But, it isn’t just the Internet that Gibson saw coming. In Neuromancer, the Internet has become dominated by huge multinational corporations fighting off hackers. The main character is a washed-up criminal hacker who goes to work for an ex-military officer to regain his glory. And get this: The ex-military guy is deeply involved in cyber-espionage between the U.S. and Russia.
Gibson says he didn’t need to try a computer or see the Internet to imagine this future. “The first people to embrace a technology are the first to lose the ability to see it objectively,” he says.
He says he’s more interested in how people behave around new technologies. He likes to tell a story about how TV changed New York City neighborhoods in the 1940s.
“Fewer people sat out on the stoops at night and talked to their neighbors, and it was because everyone was inside watching television,” he says. “No one really noticed it at the time as a kind of epochal event, which I think it was.”
William Gibson: “I Didn’t Know That People’s Mothers Would Be On It”
After years of covering Silicon Valley and speaking with brilliant inventors, I found Gibson’s point a revelation. Our tech entrepreneurs are focused almost exclusively on how their devices will be used by individuals — not how those devices will change society. They want to make things that are addictive and entertaining. That is why I’ve started to take science fiction more seriously.
Among the sci-fi artists looking at today’s latest technologies is Charlie Brooker, the creator and writer of the Netflix show Black Mirror.
Brooker has a certain amount of frustration with the leaders in tech. “It’s felt like tech companies have for years just put this stuff out there,” he says. “And they distance themselves from the effects of their product effectively by saying, ‘Oh, we’re just offering a service.’ ”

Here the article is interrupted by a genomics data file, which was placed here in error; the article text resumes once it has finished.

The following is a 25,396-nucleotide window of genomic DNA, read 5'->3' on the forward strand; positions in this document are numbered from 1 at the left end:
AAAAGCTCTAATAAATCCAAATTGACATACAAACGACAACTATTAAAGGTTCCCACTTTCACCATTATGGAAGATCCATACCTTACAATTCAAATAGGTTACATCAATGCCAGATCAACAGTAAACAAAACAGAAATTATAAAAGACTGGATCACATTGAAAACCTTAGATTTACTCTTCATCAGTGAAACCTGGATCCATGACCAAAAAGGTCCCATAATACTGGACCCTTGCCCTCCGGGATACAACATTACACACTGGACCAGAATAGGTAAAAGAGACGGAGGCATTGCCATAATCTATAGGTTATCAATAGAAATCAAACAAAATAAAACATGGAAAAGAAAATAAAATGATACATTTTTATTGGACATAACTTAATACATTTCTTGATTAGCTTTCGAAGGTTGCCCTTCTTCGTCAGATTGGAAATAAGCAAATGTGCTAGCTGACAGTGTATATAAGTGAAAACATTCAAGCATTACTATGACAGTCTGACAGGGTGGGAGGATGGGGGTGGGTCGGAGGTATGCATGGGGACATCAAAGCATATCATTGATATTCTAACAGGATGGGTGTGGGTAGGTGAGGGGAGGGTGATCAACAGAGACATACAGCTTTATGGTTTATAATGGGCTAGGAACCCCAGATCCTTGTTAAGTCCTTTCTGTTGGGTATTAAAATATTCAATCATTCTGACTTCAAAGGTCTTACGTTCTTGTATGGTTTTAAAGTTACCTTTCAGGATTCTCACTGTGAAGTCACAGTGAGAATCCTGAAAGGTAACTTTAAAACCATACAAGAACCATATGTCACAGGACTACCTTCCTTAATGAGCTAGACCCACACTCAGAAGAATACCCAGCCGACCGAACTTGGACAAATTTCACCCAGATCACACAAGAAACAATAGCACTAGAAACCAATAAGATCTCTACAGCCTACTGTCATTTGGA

Brooker sees each new technology more like an untested drug waiting to launch us on a very bad trip. Each episode of Black Mirror is like its own laboratory testing a technology that is already out, but pushing it by mixing in common human behaviors and desires.
Charlie Brooker: “We Use Technology In The Way Shows Like The ‘Twilight Zone’ Would Use The Supernatural”
In one episode, everyone ranks one another on how well they interact socially in real time. It’s like Yelp on steroids. The result is a nightmare society — every smile is forced; it’s impossible to be honest with anyone.
In another episode, a grieving women hires a service that scans social media and other accounts of her deceased lover. It uses the information to bring him back as a humanoid robot. He speaks and responds almost exactly like the man she lost. And in case you’re wondering: Such technology is already in the works.
Brooker says he does admire inventors. He knows he could never be one.
“I could scarcely have invented the shoe,” Brooker says. “I’d be worrying that that would restrict your feet.”
There is a kind of optimism that it takes to be an inventor. But the father of the Internet thinks inventors need the artists.
“It’s the mind-stretching practice of trying to think what the implications of technology will be that makes me enjoy science fiction,” Cerf says. “It teaches me that when you’re inventing something you should try to think about what the consequences might be.”
The artists are the ones who recognize a fundamental truth: Human nature hasn’t changed much since Shakespeare’s time, no matter what fancy new tools you give us.